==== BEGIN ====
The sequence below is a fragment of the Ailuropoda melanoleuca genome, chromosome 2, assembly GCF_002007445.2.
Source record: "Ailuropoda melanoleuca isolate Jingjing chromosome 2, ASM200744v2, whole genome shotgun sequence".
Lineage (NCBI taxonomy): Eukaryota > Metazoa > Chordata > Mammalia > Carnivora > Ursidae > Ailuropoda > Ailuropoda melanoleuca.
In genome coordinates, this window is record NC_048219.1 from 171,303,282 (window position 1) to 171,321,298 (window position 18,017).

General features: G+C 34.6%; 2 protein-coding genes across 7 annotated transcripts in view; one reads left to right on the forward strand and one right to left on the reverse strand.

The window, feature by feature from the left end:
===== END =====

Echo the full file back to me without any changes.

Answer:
The sequence below is a fragment of the Ailuropoda melanoleuca genome, chromosome 2, assembly GCF_002007445.2.
Source record: "Ailuropoda melanoleuca isolate Jingjing chromosome 2, ASM200744v2, whole genome shotgun sequence".
Lineage (NCBI taxonomy): Eukaryota > Metazoa > Chordata > Mammalia > Carnivora > Ursidae > Ailuropoda > Ailuropoda melanoleuca.
In genome coordinates, this window is record NC_048219.1 from 171,303,282 (window position 1) to 171,321,298 (window position 18,017).

General features: G+C 34.6%; 2 protein-coding genes across 7 annotated transcripts in view; one reads left to right on the forward strand and one right to left on the reverse strand.

The window, feature by feature from the left end: